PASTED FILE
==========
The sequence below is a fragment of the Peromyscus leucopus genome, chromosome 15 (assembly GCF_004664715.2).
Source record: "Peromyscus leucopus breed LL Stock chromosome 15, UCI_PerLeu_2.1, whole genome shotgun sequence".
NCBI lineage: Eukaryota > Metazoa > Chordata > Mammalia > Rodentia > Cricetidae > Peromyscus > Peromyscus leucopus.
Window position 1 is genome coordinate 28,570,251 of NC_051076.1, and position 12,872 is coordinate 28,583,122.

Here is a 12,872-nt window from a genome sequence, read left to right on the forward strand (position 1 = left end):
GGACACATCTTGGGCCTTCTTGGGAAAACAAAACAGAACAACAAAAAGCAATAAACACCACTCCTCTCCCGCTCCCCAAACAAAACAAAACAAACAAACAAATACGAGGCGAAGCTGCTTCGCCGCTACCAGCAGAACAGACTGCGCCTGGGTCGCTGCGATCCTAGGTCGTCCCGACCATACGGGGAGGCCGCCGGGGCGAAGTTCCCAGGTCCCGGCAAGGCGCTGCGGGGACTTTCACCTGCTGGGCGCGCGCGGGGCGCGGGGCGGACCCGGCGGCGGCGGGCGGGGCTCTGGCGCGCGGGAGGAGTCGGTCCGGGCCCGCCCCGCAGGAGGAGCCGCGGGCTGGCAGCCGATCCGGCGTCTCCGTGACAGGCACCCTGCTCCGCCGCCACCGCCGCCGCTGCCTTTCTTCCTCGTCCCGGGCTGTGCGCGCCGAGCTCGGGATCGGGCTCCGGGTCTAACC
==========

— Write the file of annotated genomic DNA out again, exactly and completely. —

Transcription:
The sequence below is a fragment of the Peromyscus leucopus genome, chromosome 15 (assembly GCF_004664715.2).
Source record: "Peromyscus leucopus breed LL Stock chromosome 15, UCI_PerLeu_2.1, whole genome shotgun sequence".
NCBI lineage: Eukaryota > Metazoa > Chordata > Mammalia > Rodentia > Cricetidae > Peromyscus > Peromyscus leucopus.
Window position 1 is genome coordinate 28,570,251 of NC_051076.1, and position 12,872 is coordinate 28,583,122.

Here is a 12,872-nt window from a genome sequence, read left to right on the forward strand (position 1 = left end):
GGACACATCTTGGGCCTTCTTGGGAAAACAAAACAGAACAACAAAAAGCAATAAACACCACTCCTCTCCCGCTCCCCAAACAAAACAAAACAAACAAACAAATACGAGGCGAAGCTGCTTCGCCGCTACCAGCAGAACAGACTGCGCCTGGGTCGCTGCGATCCTAGGTCGTCCCGACCATACGGGGAGGCCGCCGGGGCGAAGTTCCCAGGTCCCGGCAAGGCGCTGCGGGGACTTTCACCTGCTGGGCGCGCGCGGGGCGCGGGGCGGACCCGGCGGCGGCGGGCGGGGCTCTGGCGCGCGGGAGGAGTCGGTCCGGGCCCGCCCCGCAGGAGGAGCCGCGGGCTGGCAGCCGATCCGGCGTCTCCGTGACAGGCACCCTGCTCCGCCGCCACCGCCGCCGCTGCCTTTCTTCCTCGTCCCGGGCTGTGCGCGCCGAGCTCGGGATCGGGCTCCGGGTCTAACC